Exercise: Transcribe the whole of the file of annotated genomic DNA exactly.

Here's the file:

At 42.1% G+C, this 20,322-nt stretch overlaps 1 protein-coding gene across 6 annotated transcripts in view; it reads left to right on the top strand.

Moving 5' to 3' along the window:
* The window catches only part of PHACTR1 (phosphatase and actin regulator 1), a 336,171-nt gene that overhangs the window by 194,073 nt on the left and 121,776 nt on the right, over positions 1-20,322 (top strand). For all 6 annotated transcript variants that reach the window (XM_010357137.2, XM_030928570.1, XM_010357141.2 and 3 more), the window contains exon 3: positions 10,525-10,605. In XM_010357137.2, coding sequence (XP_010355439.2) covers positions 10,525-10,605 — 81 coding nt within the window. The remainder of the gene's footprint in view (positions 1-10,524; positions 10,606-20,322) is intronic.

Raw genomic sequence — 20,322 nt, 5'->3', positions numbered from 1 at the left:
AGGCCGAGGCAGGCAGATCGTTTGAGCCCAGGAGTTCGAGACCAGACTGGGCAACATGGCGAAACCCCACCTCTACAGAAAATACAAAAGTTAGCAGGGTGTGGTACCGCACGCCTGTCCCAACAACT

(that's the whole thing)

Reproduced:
At 42.1% G+C, this 20,322-nt stretch overlaps 1 protein-coding gene across 6 annotated transcripts in view; it reads left to right on the top strand.

Moving 5' to 3' along the window:
* The window catches only part of PHACTR1 (phosphatase and actin regulator 1), a 336,171-nt gene that overhangs the window by 194,073 nt on the left and 121,776 nt on the right, over positions 1-20,322 (top strand). For all 6 annotated transcript variants that reach the window (XM_010357137.2, XM_030928570.1, XM_010357141.2 and 3 more), the window contains exon 3: positions 10,525-10,605. In XM_010357137.2, coding sequence (XP_010355439.2) covers positions 10,525-10,605 — 81 coding nt within the window. The remainder of the gene's footprint in view (positions 1-10,524; positions 10,606-20,322) is intronic.

Raw genomic sequence — 20,322 nt, 5'->3', positions numbered from 1 at the left:
AGGCCGAGGCAGGCAGATCGTTTGAGCCCAGGAGTTCGAGACCAGACTGGGCAACATGGCGAAACCCCACCTCTACAGAAAATACAAAAGTTAGCAGGGTGTGGTACCGCACGCCTGTCCCAACAACT